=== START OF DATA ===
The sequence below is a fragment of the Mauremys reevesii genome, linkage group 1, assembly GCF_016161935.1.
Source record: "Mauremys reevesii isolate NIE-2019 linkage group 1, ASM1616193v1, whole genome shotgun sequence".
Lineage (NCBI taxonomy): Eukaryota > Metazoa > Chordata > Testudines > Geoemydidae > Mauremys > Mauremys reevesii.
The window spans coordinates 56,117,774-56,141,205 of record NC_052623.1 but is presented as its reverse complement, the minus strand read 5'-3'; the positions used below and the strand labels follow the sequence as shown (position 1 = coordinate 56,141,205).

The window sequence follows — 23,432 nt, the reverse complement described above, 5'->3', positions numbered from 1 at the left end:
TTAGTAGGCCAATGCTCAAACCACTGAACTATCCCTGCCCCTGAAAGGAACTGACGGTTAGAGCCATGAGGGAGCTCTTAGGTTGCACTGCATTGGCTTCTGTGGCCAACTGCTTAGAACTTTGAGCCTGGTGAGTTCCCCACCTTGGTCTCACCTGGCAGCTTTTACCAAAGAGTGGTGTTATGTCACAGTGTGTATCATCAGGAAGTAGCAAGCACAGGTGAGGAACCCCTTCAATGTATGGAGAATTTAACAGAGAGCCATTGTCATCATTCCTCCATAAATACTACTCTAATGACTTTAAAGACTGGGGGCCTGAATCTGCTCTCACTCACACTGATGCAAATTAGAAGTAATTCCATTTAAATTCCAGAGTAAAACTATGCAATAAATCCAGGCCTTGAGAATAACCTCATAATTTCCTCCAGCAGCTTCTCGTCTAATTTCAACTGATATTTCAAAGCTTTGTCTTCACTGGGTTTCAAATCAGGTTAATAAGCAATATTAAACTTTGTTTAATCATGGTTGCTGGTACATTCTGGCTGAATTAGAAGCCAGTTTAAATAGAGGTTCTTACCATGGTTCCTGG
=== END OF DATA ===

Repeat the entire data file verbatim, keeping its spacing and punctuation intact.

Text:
The sequence below is a fragment of the Mauremys reevesii genome, linkage group 1, assembly GCF_016161935.1.
Source record: "Mauremys reevesii isolate NIE-2019 linkage group 1, ASM1616193v1, whole genome shotgun sequence".
Lineage (NCBI taxonomy): Eukaryota > Metazoa > Chordata > Testudines > Geoemydidae > Mauremys > Mauremys reevesii.
The window spans coordinates 56,117,774-56,141,205 of record NC_052623.1 but is presented as its reverse complement, the minus strand read 5'-3'; the positions used below and the strand labels follow the sequence as shown (position 1 = coordinate 56,141,205).

The window sequence follows — 23,432 nt, the reverse complement described above, 5'->3', positions numbered from 1 at the left end:
TTAGTAGGCCAATGCTCAAACCACTGAACTATCCCTGCCCCTGAAAGGAACTGACGGTTAGAGCCATGAGGGAGCTCTTAGGTTGCACTGCATTGGCTTCTGTGGCCAACTGCTTAGAACTTTGAGCCTGGTGAGTTCCCCACCTTGGTCTCACCTGGCAGCTTTTACCAAAGAGTGGTGTTATGTCACAGTGTGTATCATCAGGAAGTAGCAAGCACAGGTGAGGAACCCCTTCAATGTATGGAGAATTTAACAGAGAGCCATTGTCATCATTCCTCCATAAATACTACTCTAATGACTTTAAAGACTGGGGGCCTGAATCTGCTCTCACTCACACTGATGCAAATTAGAAGTAATTCCATTTAAATTCCAGAGTAAAACTATGCAATAAATCCAGGCCTTGAGAATAACCTCATAATTTCCTCCAGCAGCTTCTCGTCTAATTTCAACTGATATTTCAAAGCTTTGTCTTCACTGGGTTTCAAATCAGGTTAATAAGCAATATTAAACTTTGTTTAATCATGGTTGCTGGTACATTCTGGCTGAATTAGAAGCCAGTTTAAATAGAGGTTCTTACCATGGTTCCTGG